Cruz and Kasich will likely try to peel away delegates in various congressional districts as well as in Rhode Island (a proportional state) and Connecticut (where the rules are complex, but some of the delegates will likely be allocated proportionally).  

Cruz could try to bounce back by winning the May 3 Indiana primary, where demographics make him the favorite and delegate rules favor the winner (the statewide winner gets 30 delegates and the winner of each district gets three delegates). But Indiana is still tough to predict – there has been no recent public polling there, and Cruz will likely be coming off a string of losses in the Northeast. 

The calendar after Indiana is a mix, with some states favoring Trump, some favoring Cruz and others with a high degree of uncertainty. So far, Cruz has done well in Western states, which is a good sign in winner-take-all contests in Nebraska (May 10), South Dakota and Montana (June 7). Trump has a clear demographic advantage in West Virginia (May 10) and will likely do well in winner-take-all New Jersey – which borders his home state. 

But in a number of states – Washington, Oregon and New Mexico – there is little to no polling. In California – the largest remaining delegate prize – there is significant uncertainty. Trump is leading in the polls, but in many contests Cruz has made last-minute gains by winning late-deciding voters. This all adds up to considerable uncertainty about Trump’s chances of assembling the delegates necessary to win the nomination on the first ballot at the convention in Cleveland.   

Cruz campaigned in California last week and spent election night in Philadelphia. The campaign is focused on denying Trump the nomination by a significant margin, while organizing delegates to win on a second ballot in a contested convention. Cruz has already chalked up the New York loss as a simple home state win for Trump and believes he can overtake Trump and regain momentum by next month with contests in Indiana, Nebraska and the Pacific Northwest.

Mitt Romney has weighed in more proactively for Cruz, even suggesting Kasich should leave the race. "If they are both going at it aggressively until the very end, then I think Trump gets it on the first ballot," Romney told “The David Gregory Show.” Romney came out strongly against Trump in March, urging Republicans to support Cruz and Kasich in areas they could win. But Kasich hasn’t been able to bring in delegates since winning his home state of Ohio, and the Cruz campaign believes the governor is taking away votes and helping Trump. The Kasich campaign has accused the Never Trump movement of abandoning its candidate and favoring Cruz.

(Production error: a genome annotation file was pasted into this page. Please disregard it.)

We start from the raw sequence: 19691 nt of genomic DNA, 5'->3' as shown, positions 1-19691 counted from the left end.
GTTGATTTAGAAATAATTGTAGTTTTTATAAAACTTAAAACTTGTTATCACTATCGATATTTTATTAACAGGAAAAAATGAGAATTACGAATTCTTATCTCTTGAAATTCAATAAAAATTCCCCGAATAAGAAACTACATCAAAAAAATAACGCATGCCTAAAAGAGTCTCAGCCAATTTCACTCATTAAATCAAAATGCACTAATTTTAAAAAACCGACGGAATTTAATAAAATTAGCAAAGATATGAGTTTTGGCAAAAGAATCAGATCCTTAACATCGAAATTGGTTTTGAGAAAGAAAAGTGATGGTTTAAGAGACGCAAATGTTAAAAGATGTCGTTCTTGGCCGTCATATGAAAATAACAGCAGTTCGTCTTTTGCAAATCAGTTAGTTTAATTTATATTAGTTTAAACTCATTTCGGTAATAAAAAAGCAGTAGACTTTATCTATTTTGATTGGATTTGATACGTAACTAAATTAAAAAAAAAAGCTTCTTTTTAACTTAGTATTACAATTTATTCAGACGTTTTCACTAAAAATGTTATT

But Cruz faces difficult terrain in the coming weeks. His brand of conservatism doesn’t necessarily play well along the Eastern Seaboard. The Texas senator made things worse for himself in the Empire State with an unforced error in a January debate when he sneered at “New York values.” Trump pounced on it the night Cruz said it, and on Tuesday, New York Republicans punished him for it.

Trump turned the tables on the values critique by referencing the city’s response to the September 11th terrorist attacks. He also criticized Cruz for votes against a 9/11 first-responders bill and funding for victims of Hurricane Sandy. In the waning days of the New York campaign, Trump flubbed the reference in a Buffalo rally Monday evening, referring to 7/11 instead of 9/11. But by then it was far too late for Cruz or Kasich to capitalize. 

Cruz and Kasich focused on liberal enclaves of the state to win delegates. Since most of the delegates in New York are awarded per congressional district, the two campaigns sought to bring anti-Trump Republicans out for them. 

Bolstered by his second-place finish in New York, Kasich believes he will do better than Cruz in similar contests next week and help keep delegates from Trump. The Kasich campaign also insists its candidate’s general election viability will help win over delegates at the convention. 

Meanwhile, Cruz has pitched himself as a Republican uniter while arguing that a Trump nomination would cost the party seats from Capitol Hill to statehouses. Many GOP professionals agree with him, but Tuesday night belonged to the man from New York, who now looks at a looming landscape that also seems to be potential Trump country. 

Caitlin Huey-Burns is a national political reporter for RealClearPolitics. She can be reached at Follow her on Twitter @CHueyBurnsRCP.

David Byler is an elections analyst for RealClearPolitics. He can be reached at Follow him on Twitter @davidbylerRCP.